So the first thing I think is critical when you tell someone no is that you provide a rationale. Because so often what happens is that people take no personally. They take it like you’re trying to do a power grab or say they don’t matter. So if you very calmly and logically explain how you arrived at your decision, or what you considered and why you struggled to say yes, that’s going to help them understand that your response is not vengeful or entirely selfish. The more data you can use to back up what you say here, the better. We can think here of Paul, when the Jewish leaders were plotting against him and put him on trial, Paul lays out his whole experience and why he converted to serve Jesus. And Festus yelled at him that he was out of his mind. But in Acts 25:25, Paul shoots back and he says, “I am not out of my mind, most excellent Festus, but I am speaking true and rational words.” Another good verse to remember with this tactic is 1 Corinthians 14:20, which says, “Brothers, do not be children in your thinking. Be infants in evil but in your thinking be mature.”


Now, the second tip, which connects to the first here, is tell the other person what you would need to make your no a yes. So, maybe your boss asks you to do a 10-page report by tomorrow. And maybe you can do it, but you know, it’s not all that convenient, you’re gonna have to work hard, you know you’re gonna be tired. Well, maybe you can say, “Well, this is going to make it so I have to stay pretty late. I’d be happy to do that if I can come in a few hours later the next day.” So in that example, you’re trying to negotiate a little bit in a respectful way. You’re not dismissing them, but you’re also not just saying, “Your wish is my command.” But it could be, maybe you’ve made promises to friends or your family for that evening. So, you could also say, incorporating that first tip, “Hey, I’m sorry, I promised my family we’d go to dinner or whatever, and I want them to see I’ve got some integrity with my promises. Next time, could you give me two days of advance notice? Then I’m happy to help out and can do my best work for you.” And what I like about this tactic is that you are teaching them what’s helpful or satisfying to you, which is important if they want to have a good, reciprocal relationship where you look out for each other.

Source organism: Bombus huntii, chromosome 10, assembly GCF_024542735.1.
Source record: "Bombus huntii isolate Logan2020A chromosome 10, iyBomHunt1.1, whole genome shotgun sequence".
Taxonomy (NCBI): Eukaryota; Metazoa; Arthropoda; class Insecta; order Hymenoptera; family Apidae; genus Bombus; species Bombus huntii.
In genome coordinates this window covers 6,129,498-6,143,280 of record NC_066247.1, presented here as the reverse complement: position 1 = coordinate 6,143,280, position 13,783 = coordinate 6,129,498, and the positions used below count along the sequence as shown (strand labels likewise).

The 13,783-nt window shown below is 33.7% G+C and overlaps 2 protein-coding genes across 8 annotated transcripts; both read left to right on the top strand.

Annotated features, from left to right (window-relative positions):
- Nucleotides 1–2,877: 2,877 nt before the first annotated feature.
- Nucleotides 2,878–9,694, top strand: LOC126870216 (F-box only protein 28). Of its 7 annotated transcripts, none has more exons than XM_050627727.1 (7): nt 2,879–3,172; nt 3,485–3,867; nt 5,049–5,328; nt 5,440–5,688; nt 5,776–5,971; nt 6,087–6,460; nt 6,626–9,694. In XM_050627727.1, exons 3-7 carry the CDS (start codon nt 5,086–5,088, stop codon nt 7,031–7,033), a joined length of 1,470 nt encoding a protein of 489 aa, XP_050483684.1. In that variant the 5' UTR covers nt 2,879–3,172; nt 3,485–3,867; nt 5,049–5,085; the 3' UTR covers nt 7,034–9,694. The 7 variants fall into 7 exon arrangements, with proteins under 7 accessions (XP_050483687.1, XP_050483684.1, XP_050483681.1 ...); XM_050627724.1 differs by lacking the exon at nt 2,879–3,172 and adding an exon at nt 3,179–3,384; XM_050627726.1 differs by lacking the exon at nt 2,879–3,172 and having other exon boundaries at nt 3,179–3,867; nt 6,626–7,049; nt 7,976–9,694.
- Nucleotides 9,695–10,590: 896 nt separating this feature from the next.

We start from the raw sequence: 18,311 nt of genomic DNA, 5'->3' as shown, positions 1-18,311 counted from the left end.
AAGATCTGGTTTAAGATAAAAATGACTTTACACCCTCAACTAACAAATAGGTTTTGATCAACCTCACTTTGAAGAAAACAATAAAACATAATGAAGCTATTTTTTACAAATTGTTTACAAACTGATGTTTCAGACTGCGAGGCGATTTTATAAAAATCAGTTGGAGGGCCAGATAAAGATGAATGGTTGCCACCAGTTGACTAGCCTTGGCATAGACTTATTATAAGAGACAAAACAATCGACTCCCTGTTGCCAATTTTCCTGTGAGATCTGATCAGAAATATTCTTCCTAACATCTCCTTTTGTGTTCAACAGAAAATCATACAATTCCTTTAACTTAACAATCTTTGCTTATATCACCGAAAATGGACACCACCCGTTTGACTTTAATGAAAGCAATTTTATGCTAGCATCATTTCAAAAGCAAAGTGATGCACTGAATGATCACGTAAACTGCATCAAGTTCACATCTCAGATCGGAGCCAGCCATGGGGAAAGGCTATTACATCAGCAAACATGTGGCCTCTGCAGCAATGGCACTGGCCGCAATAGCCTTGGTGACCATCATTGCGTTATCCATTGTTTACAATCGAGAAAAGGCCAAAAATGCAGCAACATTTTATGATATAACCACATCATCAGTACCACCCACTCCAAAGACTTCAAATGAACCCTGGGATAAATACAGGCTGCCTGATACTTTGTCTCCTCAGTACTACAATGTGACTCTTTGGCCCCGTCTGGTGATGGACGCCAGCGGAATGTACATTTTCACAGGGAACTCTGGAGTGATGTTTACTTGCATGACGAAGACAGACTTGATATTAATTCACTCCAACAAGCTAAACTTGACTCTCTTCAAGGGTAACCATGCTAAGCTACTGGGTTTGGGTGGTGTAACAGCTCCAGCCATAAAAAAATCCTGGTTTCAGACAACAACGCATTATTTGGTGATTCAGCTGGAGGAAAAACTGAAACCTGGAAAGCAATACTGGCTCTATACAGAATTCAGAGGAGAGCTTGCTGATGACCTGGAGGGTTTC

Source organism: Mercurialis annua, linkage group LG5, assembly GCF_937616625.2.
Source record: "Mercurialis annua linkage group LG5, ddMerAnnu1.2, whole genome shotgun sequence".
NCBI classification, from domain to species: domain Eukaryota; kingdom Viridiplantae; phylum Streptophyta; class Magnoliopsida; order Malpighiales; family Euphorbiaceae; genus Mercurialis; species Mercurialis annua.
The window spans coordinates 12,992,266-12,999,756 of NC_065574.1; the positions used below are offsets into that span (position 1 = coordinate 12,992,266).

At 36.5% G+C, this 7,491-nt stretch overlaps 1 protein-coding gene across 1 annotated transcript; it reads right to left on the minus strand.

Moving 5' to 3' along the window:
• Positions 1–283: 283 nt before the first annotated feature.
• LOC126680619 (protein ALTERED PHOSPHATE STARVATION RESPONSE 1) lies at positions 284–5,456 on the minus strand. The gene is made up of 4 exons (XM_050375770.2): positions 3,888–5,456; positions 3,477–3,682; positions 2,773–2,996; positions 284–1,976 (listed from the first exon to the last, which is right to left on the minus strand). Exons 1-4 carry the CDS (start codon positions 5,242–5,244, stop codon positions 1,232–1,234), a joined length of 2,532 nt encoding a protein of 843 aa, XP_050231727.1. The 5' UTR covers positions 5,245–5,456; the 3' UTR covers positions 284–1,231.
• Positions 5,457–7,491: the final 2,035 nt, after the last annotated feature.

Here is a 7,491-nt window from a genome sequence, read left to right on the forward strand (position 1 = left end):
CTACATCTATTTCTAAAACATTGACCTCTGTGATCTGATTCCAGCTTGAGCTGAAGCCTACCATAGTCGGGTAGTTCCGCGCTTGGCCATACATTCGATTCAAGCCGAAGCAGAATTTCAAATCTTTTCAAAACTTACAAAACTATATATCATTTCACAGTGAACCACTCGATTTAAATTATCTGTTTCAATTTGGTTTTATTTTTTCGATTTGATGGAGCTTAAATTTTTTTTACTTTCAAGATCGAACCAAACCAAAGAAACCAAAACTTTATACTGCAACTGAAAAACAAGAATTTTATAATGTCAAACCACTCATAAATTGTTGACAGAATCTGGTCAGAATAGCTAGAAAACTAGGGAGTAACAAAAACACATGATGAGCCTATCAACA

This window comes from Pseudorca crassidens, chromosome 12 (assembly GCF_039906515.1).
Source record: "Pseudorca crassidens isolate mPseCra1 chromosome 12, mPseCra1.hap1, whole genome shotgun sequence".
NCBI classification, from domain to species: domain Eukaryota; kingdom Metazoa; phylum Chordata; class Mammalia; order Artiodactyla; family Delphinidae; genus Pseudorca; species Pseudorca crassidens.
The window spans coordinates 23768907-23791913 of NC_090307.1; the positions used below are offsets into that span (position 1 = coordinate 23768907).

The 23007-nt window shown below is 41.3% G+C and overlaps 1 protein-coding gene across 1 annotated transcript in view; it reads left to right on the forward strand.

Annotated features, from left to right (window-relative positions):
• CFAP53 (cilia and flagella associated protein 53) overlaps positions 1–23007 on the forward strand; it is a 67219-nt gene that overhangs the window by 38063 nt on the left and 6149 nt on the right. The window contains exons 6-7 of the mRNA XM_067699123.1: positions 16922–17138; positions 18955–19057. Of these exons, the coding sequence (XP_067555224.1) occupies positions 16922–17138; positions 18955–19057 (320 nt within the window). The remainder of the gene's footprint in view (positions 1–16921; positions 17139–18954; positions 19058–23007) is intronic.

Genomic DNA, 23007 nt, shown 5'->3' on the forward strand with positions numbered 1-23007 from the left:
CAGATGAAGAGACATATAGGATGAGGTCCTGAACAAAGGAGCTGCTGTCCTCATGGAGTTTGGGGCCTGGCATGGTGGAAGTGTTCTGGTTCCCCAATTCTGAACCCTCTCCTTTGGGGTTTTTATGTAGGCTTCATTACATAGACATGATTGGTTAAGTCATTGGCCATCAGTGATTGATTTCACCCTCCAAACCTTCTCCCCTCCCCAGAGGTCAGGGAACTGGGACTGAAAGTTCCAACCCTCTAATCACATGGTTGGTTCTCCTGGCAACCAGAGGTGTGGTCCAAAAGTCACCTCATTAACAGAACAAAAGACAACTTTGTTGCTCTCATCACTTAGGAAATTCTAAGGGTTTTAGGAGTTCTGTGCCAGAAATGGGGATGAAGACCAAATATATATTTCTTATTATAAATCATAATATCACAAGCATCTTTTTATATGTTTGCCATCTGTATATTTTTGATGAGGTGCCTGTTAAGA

And this leads into the third tip, which is to present a choice. And this is a very well-known strategy psychologists recommend for parents to use with kids all the time. So, if your boss asks you to do a 10-page report, you say something like, “OK, I understand you need a 10-page report, but I also have these other tasks you’ve assigned. Which one do you want me to spend time on?” And what this approach does is, and it’s a little sneaky, but it lets the other person feel like they have the power over what you’re doing. They get to decide whether you’ll do the report or the other jobs. And in a way, that’s actually a really good position to put them in, because you’re directing them to make some priorities in how they delegate. But in reality, you’re saying, I can do either one, but not both. And it might very well be that you have to just come right out and explain that doing both is not logistically possible. You just offer clarity about what’s actually realistic or feasible. But then you put the ball back in their court by letting them decide between two things you CAN do. If you emphasize the CAN, you send the message that you’re willing to help and are trying to see the positive side of things, and it helps them to feel like they have a way forward rather than that you’ve totally just shot down their request. And one little caveat here is, it’s perfectly acceptable to ask your boss to help you look at your schedule to see what finishing everything really is going to look like. Because that gives you time together to get on the same page. Sometimes managers, they don’t even really realize what they’re really demanding of people. But if you ask them to look at your schedule, they have to become more aware of what the commitment really is like, and it helps them to feel skilled and useful if they can work with you to figure it all out.